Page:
Warning: This document is for an old version of Rasa. The latest version is 1.3.9.

Language Support

You can use Rasa NLU to build assistants in any language you want! The supervised_embeddings pipeline can be used for any language because it trains custom word embeddings for your domain. Read more about this pipeline in Choosing a Pipeline.

Other backends have some restrictions and support those languages which have pre-trained word vectors available.

Training a model in any language using the supervised_embeddings pipeline

To train the Rasa NLU model in your preferred language you have to define the supervised_embeddings pipeline and save it as a yaml file inside your project directory. One way to define the pipeline configuration is to use a template configuration:

language: "en"

pipeline: "supervised_embeddings"

Another way is to define a custom configuration by listing all components you would like your pipeline to use. The supervised_embeddings pipeline supports any language that can be tokenized. The default is to use a simple whitespace tokenizer:

language: "en"

pipeline:
- name: "WhitespaceTokenizer"
- name: "CRFEntityExtractor"
- name: "EntitySynonymMapper"
- name: "CountVectorsFeaturizer"
- name: "EmbeddingIntentClassifier"

If your chosen language cannot be tokenized using the whitespace you can use your own custom tokenizer and use it instead of the whitespace tokenizer.

After you define the supervised_embeddings processing pipeline you are good to generate some NLU training examples in your chosen language and train the model. For example, if you wanted to build an assistant in Norwegian, then your NLU data examples could look something like this:

## intent:hallo
- Hallo!
- Hei
- Lenge siden sist.
- God morgen

## intent:farvel
- Ha det!
- På Gjensyn
- Ses i morgen.

Let’s say you saved training examples as data/nlu.md and one of the pipeline configuration examples mentioned above as config.yml, then you can train the model by running:

rasa train nlu \
  --config config.yml
  --data data/nlu.md

Once the training is finished, you can test your model’s Norwegian language skills.

Pre-trained Word Vectors

With the pretrained_embeddings_spacy pipeline you can also load fastText vectors, which are available for hundreds of languages.

pretrained-embeddings supported languages
spacy english (en), german (de), spanish (es), portuguese (pt), italian (it), dutch (nl), french (fr)
MITIE english (en)
Jieba-MITIE chinese (zh) *

These languages can be set as part of defining your model configuration.

Adding a new language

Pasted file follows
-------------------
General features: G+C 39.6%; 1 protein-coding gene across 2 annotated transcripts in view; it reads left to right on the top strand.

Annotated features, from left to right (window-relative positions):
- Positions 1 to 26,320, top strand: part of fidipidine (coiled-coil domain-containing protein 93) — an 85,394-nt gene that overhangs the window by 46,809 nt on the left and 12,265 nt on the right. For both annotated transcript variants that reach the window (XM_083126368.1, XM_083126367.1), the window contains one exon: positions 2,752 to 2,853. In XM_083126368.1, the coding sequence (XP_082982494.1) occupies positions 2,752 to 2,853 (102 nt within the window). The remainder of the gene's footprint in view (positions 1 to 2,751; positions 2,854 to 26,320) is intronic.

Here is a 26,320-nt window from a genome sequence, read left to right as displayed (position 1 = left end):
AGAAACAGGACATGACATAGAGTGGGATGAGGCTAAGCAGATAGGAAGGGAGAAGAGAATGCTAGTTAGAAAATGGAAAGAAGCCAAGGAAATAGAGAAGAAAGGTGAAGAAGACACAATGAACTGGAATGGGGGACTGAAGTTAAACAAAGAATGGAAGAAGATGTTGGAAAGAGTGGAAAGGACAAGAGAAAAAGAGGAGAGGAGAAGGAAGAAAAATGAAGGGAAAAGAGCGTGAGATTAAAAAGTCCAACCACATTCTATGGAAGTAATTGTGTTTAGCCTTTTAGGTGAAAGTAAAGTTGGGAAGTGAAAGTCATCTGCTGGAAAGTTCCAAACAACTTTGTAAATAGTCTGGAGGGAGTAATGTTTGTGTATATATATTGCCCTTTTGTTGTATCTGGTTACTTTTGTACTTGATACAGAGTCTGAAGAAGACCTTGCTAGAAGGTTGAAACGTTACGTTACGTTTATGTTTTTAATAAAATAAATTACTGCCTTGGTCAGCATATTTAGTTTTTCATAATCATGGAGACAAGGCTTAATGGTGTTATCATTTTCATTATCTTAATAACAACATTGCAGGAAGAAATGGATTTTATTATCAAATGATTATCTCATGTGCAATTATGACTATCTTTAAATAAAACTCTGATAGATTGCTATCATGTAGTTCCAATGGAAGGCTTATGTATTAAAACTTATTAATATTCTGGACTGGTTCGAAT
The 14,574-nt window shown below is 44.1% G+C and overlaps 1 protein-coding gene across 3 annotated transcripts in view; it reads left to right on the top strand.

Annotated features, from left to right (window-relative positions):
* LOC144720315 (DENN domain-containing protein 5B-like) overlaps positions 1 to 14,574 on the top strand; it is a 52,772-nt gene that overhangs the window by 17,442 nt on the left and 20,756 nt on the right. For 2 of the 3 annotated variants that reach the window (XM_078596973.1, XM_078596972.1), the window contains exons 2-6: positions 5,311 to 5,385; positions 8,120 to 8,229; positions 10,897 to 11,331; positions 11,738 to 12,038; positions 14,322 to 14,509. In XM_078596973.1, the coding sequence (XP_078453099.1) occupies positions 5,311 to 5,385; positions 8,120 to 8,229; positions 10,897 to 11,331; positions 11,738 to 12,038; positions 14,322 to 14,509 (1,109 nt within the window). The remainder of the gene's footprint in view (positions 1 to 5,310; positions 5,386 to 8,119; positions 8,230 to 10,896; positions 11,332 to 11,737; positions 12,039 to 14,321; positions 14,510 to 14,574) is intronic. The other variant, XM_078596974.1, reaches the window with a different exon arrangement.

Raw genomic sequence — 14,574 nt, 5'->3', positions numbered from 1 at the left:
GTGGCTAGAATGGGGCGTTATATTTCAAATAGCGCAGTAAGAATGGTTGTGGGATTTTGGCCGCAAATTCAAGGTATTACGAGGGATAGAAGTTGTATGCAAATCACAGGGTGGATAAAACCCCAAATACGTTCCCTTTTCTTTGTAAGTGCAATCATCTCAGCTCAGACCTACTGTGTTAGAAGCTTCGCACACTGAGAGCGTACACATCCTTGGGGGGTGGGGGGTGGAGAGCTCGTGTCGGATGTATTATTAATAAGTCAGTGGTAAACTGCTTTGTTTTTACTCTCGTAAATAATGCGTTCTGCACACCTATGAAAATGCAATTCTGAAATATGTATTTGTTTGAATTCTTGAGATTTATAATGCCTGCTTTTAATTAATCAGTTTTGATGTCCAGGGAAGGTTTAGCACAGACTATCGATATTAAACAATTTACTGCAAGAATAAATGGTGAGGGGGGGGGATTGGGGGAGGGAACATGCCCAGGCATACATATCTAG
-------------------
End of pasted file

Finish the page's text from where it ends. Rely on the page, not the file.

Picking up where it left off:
We want to make the process of adding new languages as simple as possible to increase the number of supported languages. Nevertheless, to use a language you either need trained word representations or you need to train your own representations using a large corpus of text data in that language.

Pretrained Embeddings

spaCy already provides a really good documentation page about adding languages. This will help you train a tokenizer and a vocabulary for a new language in spaCy.

As described in the documentation, you need to register your language using set_lang_class() which will allow Rasa NLU to load and use your new language by passing in your language identifier as the language option.

MITIE

  1. Get a clean language corpus (a Wikipedia dump works) as a set of text files.
  2. Build and run MITIE Wordrep Tool on your corpus. This can take several hours/days depending on your dataset and your workstation. You’ll need something like 128GB of RAM for wordrep to run – yes, that’s a lot: try to extend your swap.
  3. Set the path of your new total_word_feature_extractor.dat as value of the mitie_file parameter in config_mitie.json.

Jieba-MITIE

Some notes about using the Jieba tokenizer together with MITIE on chinese language data: to use it, you need a proper MITIE feature extractor, e.g. data/total_word_feature_extractor_zh.dat. It should be trained from a Chinese corpus using the MITIE wordrep tools (takes 2-3 days for training).

For training, build the MITIE Wordrep Tool. Note that a Chinese corpus should be tokenized first before feeding into the tool for training. A close-domain corpus that best matches user case works best.

See this blogpost from Baidu Baike for detailed instructions on how to train a model from a Chinese Wikipedia dump.